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Beverage Menus: The Undervalued Tool of the F&B Trade.
By Andrew Mullins
Tuesday, 1st February 2011
 
'It seems beyond the imagination of the menu-maker that there are people in the world who breakfast on a single egg' - Melvin Maddocks.

Melvin Maddocks' quote sums up my own feeling upon opening most hotel or resort beverage menus. While contemporary restaurants promote specific concepts through the selection of ingredients and style of cooking, enticing guests with imaginative dishes and neatly worded menus, the same ideology towards concept development has not been widely embraced in the bar and the lack of imagination to which Maddocks alludes is still common.

Take a moment to consider the outlets in your property. Does the cocktail selection in your signature restaurant dovetail with the food offering? Do any of your bars have a specific beverage concept or do your menus consist of mainly classic cocktails?

The classics are all very well – they endure for very good reason – but for your bar to stand out in an increasingly competitive market, consideration must also be given to signature concepts and cocktails. Aspiring operators are beginning to catch on and, at Fling International, we have seen an rise in requests for menu development in properties ranging from 4-star business hotels to exclusive boutique resorts.

We firmly believe that bar concepts are only limited by your imagination and that a little investment in intelligent menu development can really set your bar apart. Here is my 8-point guide to developing your own unique beverage offering.

1) Keep it Different

One of the keys to a bar's success is having a concept that stands out from the crowd. Have a look at the surrounding area and see what kind of bars are already established.

If there are a lot of Latin bars in your area, for example, then don't open another one, even if you think your head bartender's Mojito is the best in the world.

That doesn't mean you should eschew popular drinks for the sake of being different but why not put your own conceptual twist on them? What about an Italian concept that lists a sun-dried tomato Bloody Mary, a fresh basil Daiquiri or a Mojito topped with prosecco?

2) Make Sure it is On-Trend

Strong concepts take a current trend like the use of homemade bitters and syrups or the incorporation of local, seasonal ingredients and run with them.

Research what is current and popular through the internet and the industry press and be careful that you leverage the popularity of a growing trend rather than jump on to the back of a fad that will not deliver in the long term.

3) Make sure it fits

While you need to be different, don't be so different that your concept confuses your clientele. Developing a molecular mixology concept in the centre of a cosmopolitan city will endorse your bar as cutting edge, however, in a remote game reserve it would be out of place.

When developing a menu I always try to keep in mind a sense of place, especially if there is a number of tourists among the clientele. I believe the concept should not only promote the outlet but also the property and destination.

4) Don't price yourself out of the market

Gold dust and lobster-infused vodka may catch the eye on the menu but make sure your guests can bear the sales price or you risk implementing a vanity project rather than a profitable product.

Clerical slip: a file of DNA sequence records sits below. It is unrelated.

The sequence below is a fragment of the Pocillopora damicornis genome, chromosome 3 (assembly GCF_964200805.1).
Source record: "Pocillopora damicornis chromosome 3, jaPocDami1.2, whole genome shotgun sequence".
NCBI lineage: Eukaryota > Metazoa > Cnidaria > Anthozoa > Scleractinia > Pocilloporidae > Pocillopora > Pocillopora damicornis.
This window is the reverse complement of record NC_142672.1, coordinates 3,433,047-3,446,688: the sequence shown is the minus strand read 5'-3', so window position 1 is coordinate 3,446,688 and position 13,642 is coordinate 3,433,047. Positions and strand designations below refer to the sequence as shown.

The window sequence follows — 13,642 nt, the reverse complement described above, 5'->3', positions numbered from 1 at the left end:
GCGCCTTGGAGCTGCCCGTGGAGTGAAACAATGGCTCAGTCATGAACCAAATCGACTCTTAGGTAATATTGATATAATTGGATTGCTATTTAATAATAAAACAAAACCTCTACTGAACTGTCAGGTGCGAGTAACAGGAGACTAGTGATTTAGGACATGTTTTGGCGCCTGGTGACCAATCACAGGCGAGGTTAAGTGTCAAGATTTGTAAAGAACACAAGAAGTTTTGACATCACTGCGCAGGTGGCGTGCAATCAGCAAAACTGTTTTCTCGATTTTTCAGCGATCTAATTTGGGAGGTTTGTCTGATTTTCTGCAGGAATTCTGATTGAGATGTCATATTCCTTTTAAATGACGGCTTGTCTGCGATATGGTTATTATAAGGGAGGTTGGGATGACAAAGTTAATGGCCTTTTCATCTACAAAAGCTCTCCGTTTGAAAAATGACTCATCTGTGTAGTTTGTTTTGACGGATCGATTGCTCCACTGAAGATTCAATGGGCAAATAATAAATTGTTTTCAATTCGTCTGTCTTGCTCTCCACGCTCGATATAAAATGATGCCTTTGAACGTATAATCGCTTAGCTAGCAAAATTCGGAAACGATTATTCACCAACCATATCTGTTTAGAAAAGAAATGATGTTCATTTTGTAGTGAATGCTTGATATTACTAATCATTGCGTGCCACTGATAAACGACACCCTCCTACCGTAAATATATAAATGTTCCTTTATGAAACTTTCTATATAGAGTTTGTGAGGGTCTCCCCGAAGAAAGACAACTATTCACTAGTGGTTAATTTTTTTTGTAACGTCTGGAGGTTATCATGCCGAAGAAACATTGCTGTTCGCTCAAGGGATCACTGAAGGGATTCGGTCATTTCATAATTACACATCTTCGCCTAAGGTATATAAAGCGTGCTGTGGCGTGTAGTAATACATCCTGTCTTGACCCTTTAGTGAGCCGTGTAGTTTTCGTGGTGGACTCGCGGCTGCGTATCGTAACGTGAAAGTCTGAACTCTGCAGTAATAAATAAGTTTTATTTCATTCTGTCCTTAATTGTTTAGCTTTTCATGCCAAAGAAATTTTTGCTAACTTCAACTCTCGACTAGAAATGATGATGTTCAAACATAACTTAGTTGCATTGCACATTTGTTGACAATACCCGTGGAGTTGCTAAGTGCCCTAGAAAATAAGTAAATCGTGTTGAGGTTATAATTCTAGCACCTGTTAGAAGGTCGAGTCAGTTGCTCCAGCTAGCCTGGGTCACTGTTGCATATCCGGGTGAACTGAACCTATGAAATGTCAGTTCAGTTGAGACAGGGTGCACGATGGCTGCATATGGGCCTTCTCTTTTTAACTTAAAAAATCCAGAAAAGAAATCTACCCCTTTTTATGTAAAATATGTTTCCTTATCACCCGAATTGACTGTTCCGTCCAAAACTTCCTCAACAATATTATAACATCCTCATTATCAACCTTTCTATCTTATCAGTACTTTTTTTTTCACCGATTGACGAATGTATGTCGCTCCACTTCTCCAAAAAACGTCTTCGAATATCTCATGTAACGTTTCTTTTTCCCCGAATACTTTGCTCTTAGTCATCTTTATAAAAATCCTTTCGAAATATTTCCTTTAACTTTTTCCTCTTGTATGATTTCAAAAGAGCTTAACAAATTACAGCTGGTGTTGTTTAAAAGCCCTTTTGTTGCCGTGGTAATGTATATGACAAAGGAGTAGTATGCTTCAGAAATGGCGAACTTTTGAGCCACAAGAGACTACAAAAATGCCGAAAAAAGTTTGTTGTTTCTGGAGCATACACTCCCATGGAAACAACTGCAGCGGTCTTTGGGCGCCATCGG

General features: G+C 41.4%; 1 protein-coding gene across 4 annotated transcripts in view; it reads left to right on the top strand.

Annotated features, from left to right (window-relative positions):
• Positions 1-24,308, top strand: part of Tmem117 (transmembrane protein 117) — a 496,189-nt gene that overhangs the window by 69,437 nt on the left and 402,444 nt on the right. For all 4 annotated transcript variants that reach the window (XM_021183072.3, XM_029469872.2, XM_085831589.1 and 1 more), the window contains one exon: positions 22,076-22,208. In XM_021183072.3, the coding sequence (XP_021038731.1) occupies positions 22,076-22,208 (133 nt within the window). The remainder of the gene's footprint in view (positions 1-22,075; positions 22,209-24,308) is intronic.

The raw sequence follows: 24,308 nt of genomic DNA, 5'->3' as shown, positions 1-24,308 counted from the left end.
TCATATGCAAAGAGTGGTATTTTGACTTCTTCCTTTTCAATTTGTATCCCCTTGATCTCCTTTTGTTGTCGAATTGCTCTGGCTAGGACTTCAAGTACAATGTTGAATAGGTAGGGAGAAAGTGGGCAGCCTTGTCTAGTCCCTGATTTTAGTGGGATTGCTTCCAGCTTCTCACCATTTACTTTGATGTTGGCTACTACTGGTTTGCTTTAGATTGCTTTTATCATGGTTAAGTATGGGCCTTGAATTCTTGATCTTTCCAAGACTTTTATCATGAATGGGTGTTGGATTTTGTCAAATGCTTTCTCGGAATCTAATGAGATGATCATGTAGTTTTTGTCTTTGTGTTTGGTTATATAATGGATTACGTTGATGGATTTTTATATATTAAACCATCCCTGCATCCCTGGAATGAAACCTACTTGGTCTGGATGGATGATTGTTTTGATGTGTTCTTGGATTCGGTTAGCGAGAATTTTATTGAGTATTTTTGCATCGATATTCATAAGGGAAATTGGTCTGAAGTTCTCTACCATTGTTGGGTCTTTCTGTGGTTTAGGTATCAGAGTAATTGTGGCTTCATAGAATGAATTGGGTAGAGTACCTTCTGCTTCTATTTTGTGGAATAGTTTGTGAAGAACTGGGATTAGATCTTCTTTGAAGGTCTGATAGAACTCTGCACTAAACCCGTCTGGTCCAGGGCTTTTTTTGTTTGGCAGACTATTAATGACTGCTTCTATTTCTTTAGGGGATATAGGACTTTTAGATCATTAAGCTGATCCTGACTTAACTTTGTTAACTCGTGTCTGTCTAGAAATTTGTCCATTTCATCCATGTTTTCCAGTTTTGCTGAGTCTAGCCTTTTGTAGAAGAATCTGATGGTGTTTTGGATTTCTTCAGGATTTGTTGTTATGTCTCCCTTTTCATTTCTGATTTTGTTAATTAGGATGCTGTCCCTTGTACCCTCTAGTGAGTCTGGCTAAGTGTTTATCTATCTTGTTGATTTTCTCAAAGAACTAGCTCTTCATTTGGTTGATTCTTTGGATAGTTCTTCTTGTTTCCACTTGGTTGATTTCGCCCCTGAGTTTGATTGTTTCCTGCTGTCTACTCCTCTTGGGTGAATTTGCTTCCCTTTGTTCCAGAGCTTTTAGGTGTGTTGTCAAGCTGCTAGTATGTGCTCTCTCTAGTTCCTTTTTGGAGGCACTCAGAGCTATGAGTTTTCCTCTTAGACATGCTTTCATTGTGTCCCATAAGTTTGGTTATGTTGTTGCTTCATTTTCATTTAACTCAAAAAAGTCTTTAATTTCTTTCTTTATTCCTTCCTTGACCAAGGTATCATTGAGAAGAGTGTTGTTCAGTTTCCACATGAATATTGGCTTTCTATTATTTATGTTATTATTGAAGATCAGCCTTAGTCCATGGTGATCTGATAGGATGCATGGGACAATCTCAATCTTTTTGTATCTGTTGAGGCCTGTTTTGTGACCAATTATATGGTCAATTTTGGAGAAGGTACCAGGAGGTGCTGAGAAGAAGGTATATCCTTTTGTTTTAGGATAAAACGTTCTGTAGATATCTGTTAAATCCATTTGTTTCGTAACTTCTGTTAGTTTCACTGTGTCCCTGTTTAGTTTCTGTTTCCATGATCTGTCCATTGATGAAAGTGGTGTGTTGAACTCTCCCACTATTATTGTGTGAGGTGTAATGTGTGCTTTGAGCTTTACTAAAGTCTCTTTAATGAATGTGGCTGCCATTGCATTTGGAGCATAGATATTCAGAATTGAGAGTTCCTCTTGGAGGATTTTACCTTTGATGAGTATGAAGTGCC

One-off luxury drinks that require expensive ingredients or time-consuming methods can add value to an outlet but they should be kept to a minimum and highlighted on the menu for maximum effect.

5) Control the cost

Don't load your menu with too many ingredients that are only used in one drink. Smart concept design concentrates on ingredients you already purchase and integrates them into multiple drinks.

Look at how you can fit one ingredient into a non-alcoholic cocktail, a long cocktail and a martini cocktail. Place them in different sections of the menu so the repetition isn't obvious.

6) Spell it out

Make sure your guests understand the concept of your bar through the menu. This is achieved through the ingredients you use as well as the cocktail names and descriptions.

Your beverage menu should be a reflection of the bar and, worded correctly, it will celebrate the concept, generate positive interest and become a selling tool for the outlet in itself.

7) Make it deliverable

Don't burden your bar with a concept that is difficult to implement or sustain. A Mexican concept isn't going to work if your suppliers only have two different brands of tequila.

Also, don't overload the menu with concept cocktails. Develop six to eight signature drinks and highlight them at the front of the menu then use the remaining pages for popular contemporary cocktails and high-selling classics.

8) Train your staff

Perhaps most importantly, make sure your staff understand the concept and cocktails and are able to explain them to your guests.

While the menu can become a selling tool for the concept, it is essential that your staff have the knowledge to actively promote the concept, answer guest questions and make recommendations.

Andrew Mullins (top right) is Operations Director at Fling International

Fling International

Fling International is a group of professional bar developers and hospitality operators dedicated to the improvement of bartending, bar operation, hospitality training & guest experience worldwide.

They provide comprehensive consultancy and training courses including menu development, professional bartender and bar waiter courses, salesmanship and opening support. They count One&Only, Starwood, Shangri La and Conrad among a prestigious list of satisfied clients.

For further information please contact andrew@flingibs.com or visit their website at www.flingibs.com
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